Monday, February 15, 2010

Is it summer yet?

Can I grill things outside? Can I have a burger? Please?

1. Not yet.
2. Not really.
3 & 4. Yes! Yes you may have a burger!

These are some scrumptious burgers from a truly scrumptious magazine. Did you know that the LCBO has a magazine? Did you know that you can get a subscription?* Both of these things are true. Along with some excellent drink recipes and ideas, the LCBO food magazine has some seriously tasty recipes. And gorgeous pictures to boot! This edition has a whole section on winter burgers, which was perfect because I really had a yearning for a good burger, but it is still far from grilling season.

These are anything but boring burgers. The Indian spices are a bit hit in this house, and this recipe was no exception. The chutney topping was also a nice touch. ENOUGH TALK! RECIPE!

You need (adapted from the LCBO Food&Drink Magazine):

1 large Granny Smith apple, peeled and grated.
1 small onion, minced
1 clove of garlic, minced
2 tbs curry powder
1 egg
1/2 c yogurt
1/2 tsp salt
1.5 c bread crumbs
1/3 c chopped coriander/cilantro leaves
1.5 lbs ground turkey (or chicken!)
butter and oil
some Major Grey chutney, or you can make your own
some yoghurt, to top
some sliced cucumber
some sliced red onion
naan, chapati, pita, or hamburger buns!

1. Sautee apple, onion, and garlic in 1 tbs of butter until the onions are soft and there isn't any liquid. Add the curry powder.

2. Mix egg, the 1/2 c of yoghurt, the breadcrumbs, cilantro, apple/onion mixture and the turkey with your hands! It won't kill you. It's just meat.

3. Form patties (not too thick! about 2 cm thick - I got 6 out of this batch). Heat your magical grill pan or cast iron pan with a bit of oil or butter over medium/medium low and grill/fry the patties until you get lovely grill marks (I love grill marks) and the centres are cooked through.

4. You are ready to assemble! Toast your bread product of choice and top your burger with cuke, red onion, yoghurt, and most importantly, chutney! YUM! Some spinach would also be delicious here, as the mag suggests.

*Dear LCBO: If you are reading this, and you like that I posted about your magazine and would like to say thank you, a large bottle of Forty Creek would make me really happy. Just sayin'!

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Thursday, February 4, 2010

Traditional Lasagna

I can't believe it's this late in the season and I only just made lasagna last week.

This is a recipe that I kind of cobbled together. The meat sauce is based on Emeril's Turkey Bolognese recipe, but I tweaked it. The bechamel is just a bechamel but I didn't used to make lasagna this way - I was formerly in the ricotta-mozzarella camp. I didn't used to like nutmeg in my savoury dishes but making Pastitsio converted me.

This recipe makes enough for 8 people to have one serving, so if you want leftovers it's good for 4 or 6. It's nice with a salad, I think. Our guests brought a lovely spinach, tomato, and boccincini salad, and we had home-made bread on the side.

So here is how you do it:

First, you make the meat sauce. You need:

1 tbs olive oil
1 large diced onion
3 finely diced carrots
2 lbs of ground meat; I used a combination of beef, veal, and pork because I am decadent, but turkey, beef, and/or chicken are great too.
2 cloves of garlic, finely minced
1 small tin of tomato paste
1/2 c dry vermouth or 3/4 c white wine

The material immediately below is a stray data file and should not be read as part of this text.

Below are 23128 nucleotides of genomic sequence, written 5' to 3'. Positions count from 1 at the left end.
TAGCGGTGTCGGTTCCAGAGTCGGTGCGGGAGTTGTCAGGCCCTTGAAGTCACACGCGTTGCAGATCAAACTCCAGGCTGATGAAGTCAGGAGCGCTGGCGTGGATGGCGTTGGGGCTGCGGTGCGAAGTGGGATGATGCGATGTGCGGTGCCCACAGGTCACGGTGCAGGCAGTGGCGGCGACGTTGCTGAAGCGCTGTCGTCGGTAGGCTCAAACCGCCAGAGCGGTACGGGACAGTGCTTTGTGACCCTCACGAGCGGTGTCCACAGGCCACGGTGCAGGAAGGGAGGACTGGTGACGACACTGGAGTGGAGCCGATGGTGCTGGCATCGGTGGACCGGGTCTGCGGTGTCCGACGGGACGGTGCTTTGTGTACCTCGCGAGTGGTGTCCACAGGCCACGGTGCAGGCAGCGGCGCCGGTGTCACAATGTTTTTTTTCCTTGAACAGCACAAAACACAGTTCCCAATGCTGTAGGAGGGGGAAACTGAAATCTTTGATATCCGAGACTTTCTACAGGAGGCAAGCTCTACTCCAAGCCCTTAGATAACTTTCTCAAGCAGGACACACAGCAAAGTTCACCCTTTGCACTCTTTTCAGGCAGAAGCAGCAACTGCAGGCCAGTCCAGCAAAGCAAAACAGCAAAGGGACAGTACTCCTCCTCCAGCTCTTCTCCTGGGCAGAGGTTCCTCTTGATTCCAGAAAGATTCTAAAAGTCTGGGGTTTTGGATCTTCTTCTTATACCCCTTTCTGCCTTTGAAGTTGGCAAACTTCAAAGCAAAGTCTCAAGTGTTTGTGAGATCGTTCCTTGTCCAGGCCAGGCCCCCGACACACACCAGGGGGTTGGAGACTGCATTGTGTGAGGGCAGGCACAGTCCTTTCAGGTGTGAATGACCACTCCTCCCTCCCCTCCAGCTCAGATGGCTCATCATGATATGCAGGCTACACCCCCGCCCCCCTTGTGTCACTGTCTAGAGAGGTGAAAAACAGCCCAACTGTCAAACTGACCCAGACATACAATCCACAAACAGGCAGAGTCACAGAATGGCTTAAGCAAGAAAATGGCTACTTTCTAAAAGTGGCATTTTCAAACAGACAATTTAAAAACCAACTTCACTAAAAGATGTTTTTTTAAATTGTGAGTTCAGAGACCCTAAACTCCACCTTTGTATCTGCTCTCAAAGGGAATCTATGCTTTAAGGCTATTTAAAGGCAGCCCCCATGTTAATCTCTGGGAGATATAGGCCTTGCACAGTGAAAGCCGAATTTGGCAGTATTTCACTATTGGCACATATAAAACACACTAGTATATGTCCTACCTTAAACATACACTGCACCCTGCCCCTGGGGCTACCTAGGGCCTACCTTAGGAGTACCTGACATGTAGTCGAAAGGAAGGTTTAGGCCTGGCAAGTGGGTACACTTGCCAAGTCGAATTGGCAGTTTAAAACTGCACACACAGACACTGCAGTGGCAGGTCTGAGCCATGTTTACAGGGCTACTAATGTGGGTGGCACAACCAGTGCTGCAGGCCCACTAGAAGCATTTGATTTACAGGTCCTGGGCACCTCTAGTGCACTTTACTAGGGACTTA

2 c chicken stock
1/2 c heavy cream
1/4 c parsley
1/4 c fresh basil, chopped or 2 tsp dried

1. Saute the meat in the oil over medium-high until it's not quite brown and broken up.

2. Add the onions and carrots and cook until the onions are soft. Add the garlic and cook until fragrant.

3. Add the vermouth and let it cook off a little, then add the tomato paste and stock. Let this all simmer for a while.

4. Then add the parsley, basil, and cream. Let this simmer away until the sauce is thickened and creamy. Adjust the seasonings if you need to. Set the pan aside and preheat your oven to 350ยบ.

If you are using noodles that you need to boil first, do this. I use oven-ready ones, so there. Lightly grease a lasagna pan and set it ready. Now it's time to make the bechamel sauce.

You need:

4 tbs butter
4 tbs flour
2 c milk
1 tsp nutmeg

1. Melt the butter on medium low. Don't let it brown.

2. Add the flour and cook for 3-4 minutes. Gradually whisk in enough milk for a rather liquidy sauce, then gently boil it to thicken. If it is too thick, add more milk - you can always add more but you can never add less. Mix in your nutmeg at some point, too.

3. When the sauce is at the desired thickness, you are ready to assemble the lasagna. You should have at the ready:

1.5-2 c grated parmesan cheese. This is very important.

How to assemble a lasagna:

You need your bolognese sauce, your bechamel, your noodles, your greased pan, and your parmesan.

Put a layer of bolognese on the bottom of the pan. Then put a layer of noodles, followed by bechamel,  followed by bolognese, followed by parmesan. Repeat these layers until you run out of space in your pan. Try to eyeball the right amounts so you don't end up skimping on anything. You need to end your layers with a bolognese-parmesan one. The parmesan will get nice and golden brown on top, which is pretty to look and and delicious to eat.

Cover loosely with tin foil and bake for 20 minutes. Then take the foil off and bake another 10. If you need to, broil for about 2 minutes at the very end to really get things nice and golden. Despite wanting to gobble the whole thing down like Garfield as soon as it comes out of the oven, it benefits from a "cooling off period" - this will enable you to not burn yourself on the one hand, and on the other hand, to remove slices of lasagna without them looking sloppy and shapeless.

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